Advocacy for a top-down approach is not only in direct contrast
to what the food sovereignty movement calls for, it is also of questionable feasibility with regard to the case study mentioned. In Jordan, the frequent changes of the office of ministers and an associated lack of long-term vision are often cited as impeding sustainable policy-making in a variety of fields, including food security. A top-down approach would encounter the same problem. The remainder of the conclusion stresses the importance of ‘pro poor growth’ and, drawing on a World Bank publication, implies that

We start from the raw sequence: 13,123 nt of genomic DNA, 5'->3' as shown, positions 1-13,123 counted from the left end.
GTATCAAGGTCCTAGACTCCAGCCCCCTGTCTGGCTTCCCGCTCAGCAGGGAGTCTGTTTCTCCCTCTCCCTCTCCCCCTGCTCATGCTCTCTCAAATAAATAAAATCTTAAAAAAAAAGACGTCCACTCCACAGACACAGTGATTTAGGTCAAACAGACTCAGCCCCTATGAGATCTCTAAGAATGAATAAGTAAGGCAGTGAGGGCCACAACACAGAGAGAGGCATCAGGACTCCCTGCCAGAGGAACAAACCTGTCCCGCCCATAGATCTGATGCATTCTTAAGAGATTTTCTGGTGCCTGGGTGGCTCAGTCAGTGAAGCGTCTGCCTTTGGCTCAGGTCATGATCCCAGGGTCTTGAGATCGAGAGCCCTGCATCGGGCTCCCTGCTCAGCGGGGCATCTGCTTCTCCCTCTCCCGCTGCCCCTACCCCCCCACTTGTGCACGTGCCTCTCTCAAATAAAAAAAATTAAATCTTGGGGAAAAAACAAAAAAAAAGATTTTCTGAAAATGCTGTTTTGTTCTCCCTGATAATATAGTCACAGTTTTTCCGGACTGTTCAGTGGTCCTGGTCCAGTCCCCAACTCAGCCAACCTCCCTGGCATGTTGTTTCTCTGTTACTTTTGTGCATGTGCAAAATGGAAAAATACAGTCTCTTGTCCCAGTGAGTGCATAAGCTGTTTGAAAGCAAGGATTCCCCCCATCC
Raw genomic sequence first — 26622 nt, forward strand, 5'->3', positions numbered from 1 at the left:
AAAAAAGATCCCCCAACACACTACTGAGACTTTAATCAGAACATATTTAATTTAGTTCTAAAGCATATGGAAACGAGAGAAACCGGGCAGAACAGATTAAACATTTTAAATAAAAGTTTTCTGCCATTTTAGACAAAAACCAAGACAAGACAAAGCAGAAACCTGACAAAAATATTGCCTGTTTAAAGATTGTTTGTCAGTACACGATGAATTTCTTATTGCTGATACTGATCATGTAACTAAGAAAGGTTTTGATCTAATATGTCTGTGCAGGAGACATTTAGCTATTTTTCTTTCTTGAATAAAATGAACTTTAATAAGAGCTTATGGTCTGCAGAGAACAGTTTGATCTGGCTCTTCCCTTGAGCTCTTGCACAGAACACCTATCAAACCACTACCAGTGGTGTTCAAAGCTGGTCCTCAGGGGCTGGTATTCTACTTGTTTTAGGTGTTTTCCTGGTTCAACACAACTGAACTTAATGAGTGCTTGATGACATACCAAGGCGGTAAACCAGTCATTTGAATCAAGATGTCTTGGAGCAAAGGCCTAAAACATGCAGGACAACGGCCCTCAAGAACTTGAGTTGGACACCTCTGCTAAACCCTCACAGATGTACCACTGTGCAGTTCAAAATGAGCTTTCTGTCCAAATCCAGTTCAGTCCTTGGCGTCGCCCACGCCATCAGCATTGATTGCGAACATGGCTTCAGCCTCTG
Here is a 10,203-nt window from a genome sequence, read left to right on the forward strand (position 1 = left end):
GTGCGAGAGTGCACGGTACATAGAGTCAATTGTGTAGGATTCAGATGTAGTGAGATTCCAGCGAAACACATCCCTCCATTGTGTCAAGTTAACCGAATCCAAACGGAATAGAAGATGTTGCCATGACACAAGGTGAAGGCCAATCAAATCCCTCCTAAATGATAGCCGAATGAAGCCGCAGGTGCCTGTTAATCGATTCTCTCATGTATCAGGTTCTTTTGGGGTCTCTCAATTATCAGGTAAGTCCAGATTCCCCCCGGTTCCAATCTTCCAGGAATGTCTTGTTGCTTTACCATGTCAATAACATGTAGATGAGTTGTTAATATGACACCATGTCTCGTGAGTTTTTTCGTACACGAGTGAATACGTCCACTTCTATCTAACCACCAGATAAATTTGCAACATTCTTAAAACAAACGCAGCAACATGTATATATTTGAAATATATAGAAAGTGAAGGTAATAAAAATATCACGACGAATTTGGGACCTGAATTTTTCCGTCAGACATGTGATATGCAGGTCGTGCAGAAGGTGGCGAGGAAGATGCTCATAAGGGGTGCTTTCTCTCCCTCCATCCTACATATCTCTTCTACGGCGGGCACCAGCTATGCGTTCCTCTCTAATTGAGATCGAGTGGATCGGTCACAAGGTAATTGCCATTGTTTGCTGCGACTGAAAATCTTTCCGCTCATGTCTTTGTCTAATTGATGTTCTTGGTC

‘switching out of staples into high-value crops for export should be the top agricultural priority for the Arab states’ (Harrigan 2014, 223–24). It is precisely the privileging of such economic logics as comparative advantage and producing staples for export that the global food sovereignty agenda takes issue with.
The book’s focus on integrating into global markets contrasts with a food sovereignty programme that calls for limiting the reach of global capital. Implicitly, the author argues that food sovereignty is not feasible in the Arab region and that conventional market-based
food security is the way forward.
Politically, such a position is problematic because reliance on global market-based food security is often in the interests of elites. As war, occupation and authoritarianism endure within the region, the links between conventional market based approaches to food security and the political projects they support ought not to be reproduced uncritically. Additionally, the argument that food sovereignty is impossible is